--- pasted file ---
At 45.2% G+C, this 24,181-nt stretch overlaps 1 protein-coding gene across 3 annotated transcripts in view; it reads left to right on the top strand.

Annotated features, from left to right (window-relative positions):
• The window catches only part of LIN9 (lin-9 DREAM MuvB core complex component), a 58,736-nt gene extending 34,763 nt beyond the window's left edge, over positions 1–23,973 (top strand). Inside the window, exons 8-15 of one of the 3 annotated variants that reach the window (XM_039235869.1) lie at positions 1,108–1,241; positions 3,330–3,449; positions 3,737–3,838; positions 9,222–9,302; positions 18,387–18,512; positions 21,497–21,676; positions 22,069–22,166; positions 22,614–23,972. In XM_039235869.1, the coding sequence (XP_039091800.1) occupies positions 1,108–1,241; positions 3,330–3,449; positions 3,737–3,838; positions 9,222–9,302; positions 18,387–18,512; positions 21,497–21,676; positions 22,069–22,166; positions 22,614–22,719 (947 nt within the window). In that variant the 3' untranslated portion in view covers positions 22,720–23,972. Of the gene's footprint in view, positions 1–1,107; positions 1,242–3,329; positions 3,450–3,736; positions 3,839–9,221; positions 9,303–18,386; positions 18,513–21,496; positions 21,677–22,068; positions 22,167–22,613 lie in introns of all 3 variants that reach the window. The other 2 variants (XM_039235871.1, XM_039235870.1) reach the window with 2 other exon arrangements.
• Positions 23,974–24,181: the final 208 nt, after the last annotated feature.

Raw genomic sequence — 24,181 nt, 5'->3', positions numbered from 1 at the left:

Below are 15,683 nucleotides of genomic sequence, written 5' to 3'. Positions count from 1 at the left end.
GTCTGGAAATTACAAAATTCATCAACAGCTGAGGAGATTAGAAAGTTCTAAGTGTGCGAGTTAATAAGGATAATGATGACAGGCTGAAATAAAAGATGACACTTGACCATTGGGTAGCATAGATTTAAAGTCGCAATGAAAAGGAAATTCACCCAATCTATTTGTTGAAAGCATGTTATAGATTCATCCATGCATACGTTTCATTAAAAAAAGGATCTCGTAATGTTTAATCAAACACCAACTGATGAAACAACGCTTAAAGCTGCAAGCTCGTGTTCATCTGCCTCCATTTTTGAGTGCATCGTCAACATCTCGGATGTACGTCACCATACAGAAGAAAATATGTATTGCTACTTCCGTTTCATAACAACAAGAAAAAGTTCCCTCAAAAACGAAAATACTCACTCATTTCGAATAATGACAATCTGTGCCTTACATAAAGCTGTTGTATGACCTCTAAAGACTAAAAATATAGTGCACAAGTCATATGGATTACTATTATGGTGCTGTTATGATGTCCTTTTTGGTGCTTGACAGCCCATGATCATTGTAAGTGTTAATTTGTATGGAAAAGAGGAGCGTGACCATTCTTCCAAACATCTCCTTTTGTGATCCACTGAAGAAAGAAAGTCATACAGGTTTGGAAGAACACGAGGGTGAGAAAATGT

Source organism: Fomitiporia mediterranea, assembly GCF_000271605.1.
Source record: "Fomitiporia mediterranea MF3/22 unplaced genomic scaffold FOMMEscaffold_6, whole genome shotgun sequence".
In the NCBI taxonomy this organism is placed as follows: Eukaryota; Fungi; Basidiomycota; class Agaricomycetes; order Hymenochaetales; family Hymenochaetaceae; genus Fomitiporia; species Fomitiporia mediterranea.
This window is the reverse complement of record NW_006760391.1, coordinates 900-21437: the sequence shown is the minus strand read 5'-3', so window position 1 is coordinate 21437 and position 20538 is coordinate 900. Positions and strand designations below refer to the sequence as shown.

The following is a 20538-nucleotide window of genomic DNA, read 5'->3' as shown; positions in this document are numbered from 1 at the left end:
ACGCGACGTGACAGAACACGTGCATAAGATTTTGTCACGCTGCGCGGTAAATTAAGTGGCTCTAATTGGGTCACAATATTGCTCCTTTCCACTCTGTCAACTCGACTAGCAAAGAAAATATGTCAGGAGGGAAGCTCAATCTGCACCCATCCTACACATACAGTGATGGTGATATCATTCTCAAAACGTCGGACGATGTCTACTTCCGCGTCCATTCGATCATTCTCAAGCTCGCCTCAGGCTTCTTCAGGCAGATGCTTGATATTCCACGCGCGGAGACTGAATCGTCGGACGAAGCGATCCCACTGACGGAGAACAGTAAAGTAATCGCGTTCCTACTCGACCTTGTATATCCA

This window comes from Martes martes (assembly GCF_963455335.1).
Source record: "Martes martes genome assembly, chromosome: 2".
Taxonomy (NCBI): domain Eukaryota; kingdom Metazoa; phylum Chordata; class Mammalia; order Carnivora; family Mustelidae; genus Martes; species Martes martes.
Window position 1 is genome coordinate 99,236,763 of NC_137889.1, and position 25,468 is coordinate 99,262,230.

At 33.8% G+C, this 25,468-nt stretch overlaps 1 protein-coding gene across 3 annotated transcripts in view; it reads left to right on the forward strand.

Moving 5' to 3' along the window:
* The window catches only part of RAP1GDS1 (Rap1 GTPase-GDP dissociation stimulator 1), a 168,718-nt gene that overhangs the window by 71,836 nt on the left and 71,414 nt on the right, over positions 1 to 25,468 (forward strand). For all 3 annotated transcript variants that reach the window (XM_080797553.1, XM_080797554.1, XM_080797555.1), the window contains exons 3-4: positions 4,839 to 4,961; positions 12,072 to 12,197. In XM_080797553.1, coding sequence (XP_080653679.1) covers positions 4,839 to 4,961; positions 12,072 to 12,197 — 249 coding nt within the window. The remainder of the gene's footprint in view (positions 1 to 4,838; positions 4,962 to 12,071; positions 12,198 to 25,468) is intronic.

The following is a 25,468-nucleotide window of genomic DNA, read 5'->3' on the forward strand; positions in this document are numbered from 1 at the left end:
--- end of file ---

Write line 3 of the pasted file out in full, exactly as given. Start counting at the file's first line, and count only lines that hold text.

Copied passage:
• The window catches only part of LIN9 (lin-9 DREAM MuvB core complex component), a 58,736-nt gene extending 34,763 nt beyond the window's left edge, over positions 1–23,973 (top strand). Inside the window, exons 8-15 of one of the 3 annotated variants that reach the window (XM_039235869.1) lie at positions 1,108–1,241; positions 3,330–3,449; positions 3,737–3,838; positions 9,222–9,302; positions 18,387–18,512; positions 21,497–21,676; positions 22,069–22,166; positions 22,614–23,972. In XM_039235869.1, the coding sequence (XP_039091800.1) occupies positions 1,108–1,241; positions 3,330–3,449; positions 3,737–3,838; positions 9,222–9,302; positions 18,387–18,512; positions 21,497–21,676; positions 22,069–22,166; positions 22,614–22,719 (947 nt within the window). In that variant the 3' untranslated portion in view covers positions 22,720–23,972. Of the gene's footprint in view, positions 1–1,107; positions 1,242–3,329; positions 3,450–3,736; positions 3,839–9,221; positions 9,303–18,386; positions 18,513–21,496; positions 21,677–22,068; positions 22,167–22,613 lie in introns of all 3 variants that reach the window. The other 2 variants (XM_039235871.1, XM_039235870.1) reach the window with 2 other exon arrangements.